(masechoo´sits) , most populous of the New England states of the NE United States. It is bordered by New York (W), Vermont and New Hampshire (N), the Atlantic Ocean (E), and Rhode Island and Connecticut (S).
Area, 8,257 sq mi (21,386 sq km).
Pop. (2000) 6,349,097, a 5.5% increase since the 1990 census.
Capital and largest city, Boston.
Nickname, Bay State.
Motto, Ense Petit Placidam Sub Libertate Quietem [By the Sword We Seek Peace, But Peace Only under Liberty].
State bird, chickadee.
State flower, mayflower.
State tree, American elm.
Boston is the capital and largest city. Other important cities include Worcester , Springfield , Lowell , New Bedford , Cambridge , Brockton , Fall River , and Quincy . The state is famed for its historic points of interest, among them being those at Sturbridge, Concord, and Lexington; at three national historical parksBoston, Lowell, and Minute Man; and at eight national historic sitesAdams, Boston African American, Frederick Law Olmsted, John Fitzgerald Kennedy, Longfellow, Salem Maritime, Saugus Iron Works, and Springfield Armory (see National Parks and Monuments , table). Cultural attractions include the noted Tanglewood music festival (see Berkshire Festival ) and the many educational facilities of the state.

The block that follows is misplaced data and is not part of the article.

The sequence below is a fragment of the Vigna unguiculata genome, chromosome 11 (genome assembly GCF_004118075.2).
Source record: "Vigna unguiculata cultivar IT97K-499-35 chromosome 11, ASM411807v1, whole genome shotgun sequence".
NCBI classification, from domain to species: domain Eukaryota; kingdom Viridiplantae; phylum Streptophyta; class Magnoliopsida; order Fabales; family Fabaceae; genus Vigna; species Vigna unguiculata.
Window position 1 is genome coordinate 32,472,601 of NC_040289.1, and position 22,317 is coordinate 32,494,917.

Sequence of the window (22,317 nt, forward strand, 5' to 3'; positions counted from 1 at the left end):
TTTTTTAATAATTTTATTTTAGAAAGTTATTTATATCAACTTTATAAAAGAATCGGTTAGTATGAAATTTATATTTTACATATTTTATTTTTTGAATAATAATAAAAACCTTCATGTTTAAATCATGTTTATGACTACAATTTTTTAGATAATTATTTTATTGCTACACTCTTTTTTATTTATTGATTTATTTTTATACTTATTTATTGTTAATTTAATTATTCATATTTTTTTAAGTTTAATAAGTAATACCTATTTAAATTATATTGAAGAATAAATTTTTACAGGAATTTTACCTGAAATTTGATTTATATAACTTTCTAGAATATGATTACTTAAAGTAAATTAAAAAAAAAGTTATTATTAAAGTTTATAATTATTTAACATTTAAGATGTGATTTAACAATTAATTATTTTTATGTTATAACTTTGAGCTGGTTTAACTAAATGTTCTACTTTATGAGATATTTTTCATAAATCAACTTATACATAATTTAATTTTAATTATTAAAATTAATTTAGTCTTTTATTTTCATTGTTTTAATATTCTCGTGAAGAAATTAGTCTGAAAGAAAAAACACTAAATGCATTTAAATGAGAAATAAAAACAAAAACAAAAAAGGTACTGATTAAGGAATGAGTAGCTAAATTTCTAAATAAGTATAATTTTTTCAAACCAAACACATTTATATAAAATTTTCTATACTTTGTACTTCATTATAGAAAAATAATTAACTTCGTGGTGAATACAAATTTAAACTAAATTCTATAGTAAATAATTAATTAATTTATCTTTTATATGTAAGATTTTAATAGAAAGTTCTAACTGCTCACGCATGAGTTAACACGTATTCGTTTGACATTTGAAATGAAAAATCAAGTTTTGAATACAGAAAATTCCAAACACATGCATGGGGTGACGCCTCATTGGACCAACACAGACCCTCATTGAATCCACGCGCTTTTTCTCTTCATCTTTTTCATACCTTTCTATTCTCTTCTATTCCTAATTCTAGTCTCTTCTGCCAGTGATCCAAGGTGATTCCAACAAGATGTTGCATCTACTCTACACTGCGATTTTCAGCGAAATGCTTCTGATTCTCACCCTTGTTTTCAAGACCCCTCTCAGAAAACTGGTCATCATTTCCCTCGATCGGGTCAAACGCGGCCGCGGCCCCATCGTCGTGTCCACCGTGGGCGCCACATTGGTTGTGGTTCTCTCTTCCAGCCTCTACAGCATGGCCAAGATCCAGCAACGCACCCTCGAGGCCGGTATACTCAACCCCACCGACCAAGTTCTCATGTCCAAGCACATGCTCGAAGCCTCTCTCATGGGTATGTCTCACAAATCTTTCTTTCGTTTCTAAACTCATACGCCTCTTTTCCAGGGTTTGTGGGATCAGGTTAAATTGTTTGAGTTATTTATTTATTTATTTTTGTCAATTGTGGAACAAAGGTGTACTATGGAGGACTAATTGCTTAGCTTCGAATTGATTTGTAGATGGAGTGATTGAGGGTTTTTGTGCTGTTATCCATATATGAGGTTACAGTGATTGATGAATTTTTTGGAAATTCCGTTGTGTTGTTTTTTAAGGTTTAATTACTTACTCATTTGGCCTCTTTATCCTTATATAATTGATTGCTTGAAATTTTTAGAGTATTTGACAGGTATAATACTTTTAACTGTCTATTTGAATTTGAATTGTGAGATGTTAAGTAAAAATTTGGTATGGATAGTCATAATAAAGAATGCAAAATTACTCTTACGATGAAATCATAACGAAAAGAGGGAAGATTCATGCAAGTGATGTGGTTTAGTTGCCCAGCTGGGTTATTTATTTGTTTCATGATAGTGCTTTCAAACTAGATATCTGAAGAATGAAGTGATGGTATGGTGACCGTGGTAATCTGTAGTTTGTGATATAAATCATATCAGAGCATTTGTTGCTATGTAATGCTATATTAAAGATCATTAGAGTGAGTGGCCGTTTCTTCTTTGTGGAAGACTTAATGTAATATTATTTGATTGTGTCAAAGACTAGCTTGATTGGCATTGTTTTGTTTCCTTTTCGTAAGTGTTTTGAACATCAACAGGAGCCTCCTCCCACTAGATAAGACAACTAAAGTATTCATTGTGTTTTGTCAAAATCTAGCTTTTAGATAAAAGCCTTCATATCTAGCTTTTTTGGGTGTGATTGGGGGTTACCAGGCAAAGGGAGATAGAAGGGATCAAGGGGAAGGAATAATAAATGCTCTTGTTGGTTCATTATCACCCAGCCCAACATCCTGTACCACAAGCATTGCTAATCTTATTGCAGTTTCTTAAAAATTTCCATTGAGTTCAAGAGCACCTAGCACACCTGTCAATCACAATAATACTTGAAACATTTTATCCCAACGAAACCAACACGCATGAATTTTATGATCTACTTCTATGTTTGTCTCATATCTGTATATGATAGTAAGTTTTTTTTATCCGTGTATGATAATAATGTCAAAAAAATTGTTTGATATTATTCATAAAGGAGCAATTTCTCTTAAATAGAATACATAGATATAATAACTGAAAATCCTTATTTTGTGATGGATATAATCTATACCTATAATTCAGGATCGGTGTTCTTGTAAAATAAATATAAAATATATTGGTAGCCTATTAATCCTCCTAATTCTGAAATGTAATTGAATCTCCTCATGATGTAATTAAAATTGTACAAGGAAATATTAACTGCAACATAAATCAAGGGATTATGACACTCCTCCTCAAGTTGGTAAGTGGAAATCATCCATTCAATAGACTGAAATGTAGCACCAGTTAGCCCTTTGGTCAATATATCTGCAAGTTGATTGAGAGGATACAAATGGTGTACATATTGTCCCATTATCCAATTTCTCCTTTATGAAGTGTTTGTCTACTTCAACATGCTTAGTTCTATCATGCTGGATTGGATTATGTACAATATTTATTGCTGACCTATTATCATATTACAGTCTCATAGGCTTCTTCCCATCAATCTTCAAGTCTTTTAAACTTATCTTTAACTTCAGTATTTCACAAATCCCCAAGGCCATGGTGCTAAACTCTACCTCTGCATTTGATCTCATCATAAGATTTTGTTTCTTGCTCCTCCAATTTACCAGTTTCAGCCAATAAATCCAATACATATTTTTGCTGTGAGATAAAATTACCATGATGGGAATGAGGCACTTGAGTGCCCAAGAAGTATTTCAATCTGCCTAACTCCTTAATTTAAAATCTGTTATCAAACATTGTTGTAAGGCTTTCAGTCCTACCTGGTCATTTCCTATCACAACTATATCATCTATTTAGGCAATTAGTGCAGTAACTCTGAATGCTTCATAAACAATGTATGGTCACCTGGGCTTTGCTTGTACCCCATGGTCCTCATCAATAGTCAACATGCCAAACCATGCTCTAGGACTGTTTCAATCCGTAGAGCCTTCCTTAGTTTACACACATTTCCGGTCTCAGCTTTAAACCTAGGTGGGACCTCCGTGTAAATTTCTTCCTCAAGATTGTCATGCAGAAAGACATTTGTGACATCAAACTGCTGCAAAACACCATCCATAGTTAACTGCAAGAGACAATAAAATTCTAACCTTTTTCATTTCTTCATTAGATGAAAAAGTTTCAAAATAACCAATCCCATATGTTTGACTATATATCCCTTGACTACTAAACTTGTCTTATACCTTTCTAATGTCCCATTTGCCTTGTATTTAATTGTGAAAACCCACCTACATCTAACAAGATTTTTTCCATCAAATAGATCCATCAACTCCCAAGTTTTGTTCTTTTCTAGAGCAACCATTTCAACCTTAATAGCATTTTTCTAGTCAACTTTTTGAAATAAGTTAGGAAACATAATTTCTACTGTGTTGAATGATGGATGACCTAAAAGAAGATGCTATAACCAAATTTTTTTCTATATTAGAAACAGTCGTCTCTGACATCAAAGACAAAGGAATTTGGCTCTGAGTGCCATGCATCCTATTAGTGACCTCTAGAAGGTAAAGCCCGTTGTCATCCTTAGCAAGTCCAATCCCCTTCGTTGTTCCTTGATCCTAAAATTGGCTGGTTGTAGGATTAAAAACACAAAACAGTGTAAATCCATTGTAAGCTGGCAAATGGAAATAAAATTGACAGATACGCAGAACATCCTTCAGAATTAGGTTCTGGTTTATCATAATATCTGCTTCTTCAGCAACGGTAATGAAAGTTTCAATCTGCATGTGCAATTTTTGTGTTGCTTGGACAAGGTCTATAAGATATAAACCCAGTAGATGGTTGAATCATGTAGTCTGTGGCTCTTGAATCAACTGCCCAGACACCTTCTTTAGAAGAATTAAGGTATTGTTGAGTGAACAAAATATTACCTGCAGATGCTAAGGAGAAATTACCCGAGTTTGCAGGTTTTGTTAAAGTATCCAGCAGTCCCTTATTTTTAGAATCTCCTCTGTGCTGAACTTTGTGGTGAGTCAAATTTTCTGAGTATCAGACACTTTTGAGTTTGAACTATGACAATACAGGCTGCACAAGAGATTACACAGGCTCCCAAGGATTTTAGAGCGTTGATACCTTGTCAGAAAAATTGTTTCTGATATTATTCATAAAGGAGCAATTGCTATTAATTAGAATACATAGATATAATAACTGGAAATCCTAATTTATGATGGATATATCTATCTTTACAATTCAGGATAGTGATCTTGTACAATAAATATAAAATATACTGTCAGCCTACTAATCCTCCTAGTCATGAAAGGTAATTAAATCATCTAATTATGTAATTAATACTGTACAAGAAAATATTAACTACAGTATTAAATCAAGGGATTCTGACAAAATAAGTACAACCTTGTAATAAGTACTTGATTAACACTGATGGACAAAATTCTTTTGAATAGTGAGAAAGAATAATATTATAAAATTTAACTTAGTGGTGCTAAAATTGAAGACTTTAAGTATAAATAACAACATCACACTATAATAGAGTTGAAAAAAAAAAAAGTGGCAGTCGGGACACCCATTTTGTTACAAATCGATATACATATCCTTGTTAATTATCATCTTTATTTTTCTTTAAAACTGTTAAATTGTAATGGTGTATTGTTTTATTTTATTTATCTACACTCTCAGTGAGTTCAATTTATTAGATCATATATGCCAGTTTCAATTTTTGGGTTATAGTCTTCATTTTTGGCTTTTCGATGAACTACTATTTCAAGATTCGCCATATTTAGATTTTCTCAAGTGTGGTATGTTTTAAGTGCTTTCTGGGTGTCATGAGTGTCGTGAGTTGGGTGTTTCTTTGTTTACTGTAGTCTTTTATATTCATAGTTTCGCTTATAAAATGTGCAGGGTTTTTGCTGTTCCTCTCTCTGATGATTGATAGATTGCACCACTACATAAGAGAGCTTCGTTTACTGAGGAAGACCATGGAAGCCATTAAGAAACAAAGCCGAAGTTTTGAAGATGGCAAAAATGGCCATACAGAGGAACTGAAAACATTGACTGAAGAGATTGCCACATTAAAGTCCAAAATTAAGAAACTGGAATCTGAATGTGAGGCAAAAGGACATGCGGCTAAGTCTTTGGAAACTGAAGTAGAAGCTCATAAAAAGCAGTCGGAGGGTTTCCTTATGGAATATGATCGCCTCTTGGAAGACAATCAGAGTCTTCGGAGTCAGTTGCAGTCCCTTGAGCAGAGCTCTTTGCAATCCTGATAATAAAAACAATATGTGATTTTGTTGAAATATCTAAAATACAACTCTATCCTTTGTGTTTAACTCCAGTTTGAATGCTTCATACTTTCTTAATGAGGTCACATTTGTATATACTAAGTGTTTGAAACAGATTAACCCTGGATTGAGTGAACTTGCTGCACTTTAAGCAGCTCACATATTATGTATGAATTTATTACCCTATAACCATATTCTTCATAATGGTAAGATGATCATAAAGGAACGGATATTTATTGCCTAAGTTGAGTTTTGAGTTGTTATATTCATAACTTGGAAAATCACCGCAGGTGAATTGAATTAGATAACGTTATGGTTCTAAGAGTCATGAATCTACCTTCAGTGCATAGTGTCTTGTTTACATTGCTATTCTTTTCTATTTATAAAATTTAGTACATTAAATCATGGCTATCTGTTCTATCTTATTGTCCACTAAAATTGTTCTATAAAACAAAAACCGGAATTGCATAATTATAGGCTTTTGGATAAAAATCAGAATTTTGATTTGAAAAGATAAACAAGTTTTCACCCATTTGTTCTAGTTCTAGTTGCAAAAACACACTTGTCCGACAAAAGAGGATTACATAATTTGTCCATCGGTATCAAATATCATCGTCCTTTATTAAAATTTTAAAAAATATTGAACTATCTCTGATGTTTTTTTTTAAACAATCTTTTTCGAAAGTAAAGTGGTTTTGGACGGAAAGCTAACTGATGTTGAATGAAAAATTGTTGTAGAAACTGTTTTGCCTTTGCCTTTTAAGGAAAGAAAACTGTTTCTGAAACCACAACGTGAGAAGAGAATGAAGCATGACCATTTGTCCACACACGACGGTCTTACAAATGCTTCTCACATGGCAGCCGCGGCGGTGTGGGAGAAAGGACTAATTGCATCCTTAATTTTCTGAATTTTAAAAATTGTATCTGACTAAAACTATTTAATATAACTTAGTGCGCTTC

As a recreation and vacation land, Massachusetts has great stretches of seashore in the east and many lakes and streams in the wooded Berkshire Hills in the west. There are numerous state parks, forests, and beaches, and Cape Cod is the site of a national seashore. Provincetown, on Cape Cod, and Rockport, on Cape Ann, are artist colonies; Marblehead is a noted yachting center.
High-technology research and development, finance, and trade are all prominent in the commonwealth's economy. The service sector, in which tourism is primary, now employs over one third of Massachusetts workers.
*Columbia Encyclopedia, Sixth Edition, Copyright (c) 2003.